From Dr Keith Anderson, lecturer in finance at Durham University:
I hope you are being entertained as I am by the current turbulence around Northern Rock. I went up to photograph the queue outside their branch in Durham yesterday. It is the first physical sign that as a Doctor of Finance I might be able to afford to buy a modest house in Durham in a couple of years’ time, once house prices have dropped by 30%… It was reported that £1bn had been withdrawn on Friday, amounting to 4% of Northern Rock’s deposits. The amazing thing to me is that 96% of people DIDN’T withdraw their money on Friday. If I had had any savings with them, I would have been in the queue at 9.00 on Friday morning. Figures in authority say that there is nothing to be afraid of...
From Engineeringnews.co.za: CEO Madi Ramsamy said that Siyanda had secured a supply of soya bean seed from New Crop Seed, and was planning to plant the first crop in October, near Newcastle in KwaZulu-Natal.
The project includes the development of a proposed 100 000 t/y soya bean-based biodiesel plant valued at between R1,2-billion and R1,3-billion. It includes the construction of the soya bean processing plant, an oil cake manufacturing facility, an oil extraction facility and a biodiesel refinery.
The project, should it go ahead, will be a joint venture (JV) between petrochemicals giant Sasol, the State-owned Central Energy Fund and Siyanda.Siyanda has also secured contracts for the supply of fuel and fertiliser for the farms.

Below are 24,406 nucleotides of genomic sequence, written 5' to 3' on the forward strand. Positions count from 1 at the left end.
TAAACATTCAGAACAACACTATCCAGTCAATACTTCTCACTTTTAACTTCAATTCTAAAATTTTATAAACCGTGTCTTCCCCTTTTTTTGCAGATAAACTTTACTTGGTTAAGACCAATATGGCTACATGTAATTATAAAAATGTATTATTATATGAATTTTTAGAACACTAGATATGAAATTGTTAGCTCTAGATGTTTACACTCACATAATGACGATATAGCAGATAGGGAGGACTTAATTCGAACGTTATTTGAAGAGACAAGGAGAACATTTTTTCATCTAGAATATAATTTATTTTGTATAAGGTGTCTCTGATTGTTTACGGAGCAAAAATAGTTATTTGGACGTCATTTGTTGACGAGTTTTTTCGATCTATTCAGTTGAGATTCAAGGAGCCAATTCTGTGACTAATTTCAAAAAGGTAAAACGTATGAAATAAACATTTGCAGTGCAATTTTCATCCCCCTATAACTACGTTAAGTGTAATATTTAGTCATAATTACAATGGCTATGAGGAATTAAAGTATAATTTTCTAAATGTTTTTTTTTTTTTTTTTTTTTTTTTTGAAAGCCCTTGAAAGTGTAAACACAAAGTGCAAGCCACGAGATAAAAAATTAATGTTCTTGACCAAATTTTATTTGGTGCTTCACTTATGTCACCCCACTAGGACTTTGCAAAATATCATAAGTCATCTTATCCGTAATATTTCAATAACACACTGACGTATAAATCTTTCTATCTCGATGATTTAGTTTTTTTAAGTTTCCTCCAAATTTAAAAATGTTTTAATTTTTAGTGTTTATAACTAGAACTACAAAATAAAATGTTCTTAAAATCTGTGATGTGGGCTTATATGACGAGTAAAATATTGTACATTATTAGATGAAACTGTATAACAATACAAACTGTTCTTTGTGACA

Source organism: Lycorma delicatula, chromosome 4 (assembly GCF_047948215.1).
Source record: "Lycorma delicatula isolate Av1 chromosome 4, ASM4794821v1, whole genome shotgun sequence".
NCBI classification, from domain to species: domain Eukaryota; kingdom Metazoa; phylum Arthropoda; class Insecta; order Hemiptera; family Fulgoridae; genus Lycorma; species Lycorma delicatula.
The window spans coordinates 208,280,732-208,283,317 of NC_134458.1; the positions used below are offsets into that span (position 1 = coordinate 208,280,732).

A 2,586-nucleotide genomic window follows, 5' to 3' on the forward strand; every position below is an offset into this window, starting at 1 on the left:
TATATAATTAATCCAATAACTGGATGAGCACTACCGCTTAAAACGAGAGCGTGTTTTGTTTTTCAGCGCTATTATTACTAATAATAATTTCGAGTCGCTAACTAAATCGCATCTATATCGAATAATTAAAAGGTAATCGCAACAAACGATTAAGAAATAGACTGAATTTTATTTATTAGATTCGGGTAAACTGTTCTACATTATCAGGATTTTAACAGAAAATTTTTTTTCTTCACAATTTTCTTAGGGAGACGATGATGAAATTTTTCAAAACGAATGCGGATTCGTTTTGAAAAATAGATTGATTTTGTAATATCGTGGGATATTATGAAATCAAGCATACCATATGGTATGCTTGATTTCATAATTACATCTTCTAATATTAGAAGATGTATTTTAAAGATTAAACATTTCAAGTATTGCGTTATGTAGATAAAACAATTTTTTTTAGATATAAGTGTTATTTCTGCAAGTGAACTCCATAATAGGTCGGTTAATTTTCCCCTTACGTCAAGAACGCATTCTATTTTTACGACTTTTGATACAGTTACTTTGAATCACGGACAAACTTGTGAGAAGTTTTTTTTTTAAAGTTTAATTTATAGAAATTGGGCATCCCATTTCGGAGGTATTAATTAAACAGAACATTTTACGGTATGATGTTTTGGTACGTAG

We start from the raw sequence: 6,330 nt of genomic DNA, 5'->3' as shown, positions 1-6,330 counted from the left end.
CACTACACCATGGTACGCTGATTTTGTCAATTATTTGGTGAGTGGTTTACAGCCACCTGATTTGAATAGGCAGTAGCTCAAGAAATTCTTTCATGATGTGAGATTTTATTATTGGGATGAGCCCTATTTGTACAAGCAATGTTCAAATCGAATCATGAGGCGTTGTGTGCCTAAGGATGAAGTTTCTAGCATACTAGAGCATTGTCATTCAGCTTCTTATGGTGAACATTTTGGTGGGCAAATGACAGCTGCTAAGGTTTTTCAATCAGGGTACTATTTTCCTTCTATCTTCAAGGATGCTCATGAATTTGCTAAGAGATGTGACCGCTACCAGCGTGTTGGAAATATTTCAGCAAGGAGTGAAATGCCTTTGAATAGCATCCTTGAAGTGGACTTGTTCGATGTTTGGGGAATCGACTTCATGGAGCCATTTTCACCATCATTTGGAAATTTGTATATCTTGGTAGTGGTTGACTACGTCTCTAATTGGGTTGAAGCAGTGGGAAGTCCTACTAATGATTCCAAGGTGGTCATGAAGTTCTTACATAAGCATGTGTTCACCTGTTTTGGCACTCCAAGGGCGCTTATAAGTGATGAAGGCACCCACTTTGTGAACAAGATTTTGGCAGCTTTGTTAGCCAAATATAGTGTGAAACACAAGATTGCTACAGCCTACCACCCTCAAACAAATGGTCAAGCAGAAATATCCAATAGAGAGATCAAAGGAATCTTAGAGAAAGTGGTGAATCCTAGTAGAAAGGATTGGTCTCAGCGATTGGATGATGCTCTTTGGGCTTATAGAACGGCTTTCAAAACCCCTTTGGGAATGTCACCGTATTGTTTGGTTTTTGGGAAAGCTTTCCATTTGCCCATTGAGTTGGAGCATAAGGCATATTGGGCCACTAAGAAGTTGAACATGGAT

However, Ramsamy said that JV partner Sasol wanted to delay the project until a policy was in place. Sasol's widely reported standpoint is that a biodiesel plant in South Africa is not economically viable without government support.
NVDL: The Northern Rock thing just shows the extent to which the stock markets, money markets are operating in a grand delusion. This is just the beginning of the Housing Bubble/Credit Crunch. It's not 'entertainment'; it's in fact something to be very afraid of. Why? Because it spells a global recession, which will make 1927 look like a Fairground Attraction.
The Biofuels Brou ha ha is almost as laughable as the Northern Rock delusion. What happened at Bothaville? The enthusiasm to make money seems to cloud the perception completely. The math is simple: add up all the inputs (not just of harvesting, but preparing the land, planting and irrigation) and then compare these to the outputs. If you get a marginal profit (in terms of total energy output) congrats, you score. Unfortunately, this reality remains incontrovertible (to quote Jim Kunstler):
We cannot run the world's highway systems the way we are running them now on any combination (including all combinations) of alternative technologies. Thus, we have to look at alternative transport infrastructure (rail for example), and not keep forcing the issue of cheap and easy motoring. It's simply not going to happen.
If the USA dedicated all of its arable landmass to bio-fuel development, it might have the energy to run its vehicle fleets. But then there would be nothing left for food. See the dilemma?